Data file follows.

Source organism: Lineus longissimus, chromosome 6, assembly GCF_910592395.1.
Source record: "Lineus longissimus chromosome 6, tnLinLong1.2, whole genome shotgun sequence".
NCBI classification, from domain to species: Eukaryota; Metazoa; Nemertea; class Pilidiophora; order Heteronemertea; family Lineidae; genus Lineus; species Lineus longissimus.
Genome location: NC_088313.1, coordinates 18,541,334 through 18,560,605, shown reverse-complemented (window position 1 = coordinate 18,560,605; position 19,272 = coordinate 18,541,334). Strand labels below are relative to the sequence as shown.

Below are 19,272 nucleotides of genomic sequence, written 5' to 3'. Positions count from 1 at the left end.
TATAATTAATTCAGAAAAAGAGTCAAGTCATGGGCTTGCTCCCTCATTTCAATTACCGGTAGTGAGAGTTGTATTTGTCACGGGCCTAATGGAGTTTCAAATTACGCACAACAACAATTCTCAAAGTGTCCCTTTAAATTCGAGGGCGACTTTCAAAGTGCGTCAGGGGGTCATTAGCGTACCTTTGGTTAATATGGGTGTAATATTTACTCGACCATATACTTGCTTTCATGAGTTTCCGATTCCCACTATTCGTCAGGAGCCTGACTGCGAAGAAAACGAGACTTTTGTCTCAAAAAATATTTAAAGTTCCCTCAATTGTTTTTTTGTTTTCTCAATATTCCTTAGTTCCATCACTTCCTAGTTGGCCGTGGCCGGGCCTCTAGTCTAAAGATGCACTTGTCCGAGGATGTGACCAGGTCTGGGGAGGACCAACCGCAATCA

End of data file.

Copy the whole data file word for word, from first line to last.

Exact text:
Source organism: Lineus longissimus, chromosome 6, assembly GCF_910592395.1.
Source record: "Lineus longissimus chromosome 6, tnLinLong1.2, whole genome shotgun sequence".
NCBI classification, from domain to species: Eukaryota; Metazoa; Nemertea; class Pilidiophora; order Heteronemertea; family Lineidae; genus Lineus; species Lineus longissimus.
Genome location: NC_088313.1, coordinates 18,541,334 through 18,560,605, shown reverse-complemented (window position 1 = coordinate 18,560,605; position 19,272 = coordinate 18,541,334). Strand labels below are relative to the sequence as shown.

Below are 19,272 nucleotides of genomic sequence, written 5' to 3'. Positions count from 1 at the left end.
TATAATTAATTCAGAAAAAGAGTCAAGTCATGGGCTTGCTCCCTCATTTCAATTACCGGTAGTGAGAGTTGTATTTGTCACGGGCCTAATGGAGTTTCAAATTACGCACAACAACAATTCTCAAAGTGTCCCTTTAAATTCGAGGGCGACTTTCAAAGTGCGTCAGGGGGTCATTAGCGTACCTTTGGTTAATATGGGTGTAATATTTACTCGACCATATACTTGCTTTCATGAGTTTCCGATTCCCACTATTCGTCAGGAGCCTGACTGCGAAGAAAACGAGACTTTTGTCTCAAAAAATATTTAAAGTTCCCTCAATTGTTTTTTTGTTTTCTCAATATTCCTTAGTTCCATCACTTCCTAGTTGGCCGTGGCCGGGCCTCTAGTCTAAAGATGCACTTGTCCGAGGATGTGACCAGGTCTGGGGAGGACCAACCGCAATCA